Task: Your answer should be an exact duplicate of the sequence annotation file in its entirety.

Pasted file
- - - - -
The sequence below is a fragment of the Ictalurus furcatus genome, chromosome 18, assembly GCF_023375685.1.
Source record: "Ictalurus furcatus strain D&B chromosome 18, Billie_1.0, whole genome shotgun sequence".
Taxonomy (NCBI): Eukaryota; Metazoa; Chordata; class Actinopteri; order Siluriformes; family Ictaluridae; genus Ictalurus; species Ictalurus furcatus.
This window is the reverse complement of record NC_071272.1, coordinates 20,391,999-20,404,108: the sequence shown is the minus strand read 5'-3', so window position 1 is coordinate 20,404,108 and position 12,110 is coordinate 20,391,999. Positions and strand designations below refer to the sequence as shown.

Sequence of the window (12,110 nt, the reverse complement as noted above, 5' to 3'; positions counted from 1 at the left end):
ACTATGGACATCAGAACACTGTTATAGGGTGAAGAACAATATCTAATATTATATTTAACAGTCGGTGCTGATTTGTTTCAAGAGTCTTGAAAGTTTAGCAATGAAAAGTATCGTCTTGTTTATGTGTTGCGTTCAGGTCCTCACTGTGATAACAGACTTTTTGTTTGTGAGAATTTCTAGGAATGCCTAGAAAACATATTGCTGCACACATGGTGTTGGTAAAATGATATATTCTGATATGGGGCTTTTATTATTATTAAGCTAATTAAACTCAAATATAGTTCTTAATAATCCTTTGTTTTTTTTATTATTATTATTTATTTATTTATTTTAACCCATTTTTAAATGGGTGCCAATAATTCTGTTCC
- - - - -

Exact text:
The sequence below is a fragment of the Ictalurus furcatus genome, chromosome 18, assembly GCF_023375685.1.
Source record: "Ictalurus furcatus strain D&B chromosome 18, Billie_1.0, whole genome shotgun sequence".
Taxonomy (NCBI): Eukaryota; Metazoa; Chordata; class Actinopteri; order Siluriformes; family Ictaluridae; genus Ictalurus; species Ictalurus furcatus.
This window is the reverse complement of record NC_071272.1, coordinates 20,391,999-20,404,108: the sequence shown is the minus strand read 5'-3', so window position 1 is coordinate 20,404,108 and position 12,110 is coordinate 20,391,999. Positions and strand designations below refer to the sequence as shown.

Sequence of the window (12,110 nt, the reverse complement as noted above, 5' to 3'; positions counted from 1 at the left end):
ACTATGGACATCAGAACACTGTTATAGGGTGAAGAACAATATCTAATATTATATTTAACAGTCGGTGCTGATTTGTTTCAAGAGTCTTGAAAGTTTAGCAATGAAAAGTATCGTCTTGTTTATGTGTTGCGTTCAGGTCCTCACTGTGATAACAGACTTTTTGTTTGTGAGAATTTCTAGGAATGCCTAGAAAACATATTGCTGCACACATGGTGTTGGTAAAATGATATATTCTGATATGGGGCTTTTATTATTATTAAGCTAATTAAACTCAAATATAGTTCTTAATAATCCTTTGTTTTTTTTATTATTATTATTTATTTATTTATTTTAACCCATTTTTAAATGGGTGCCAATAATTCTGTTCC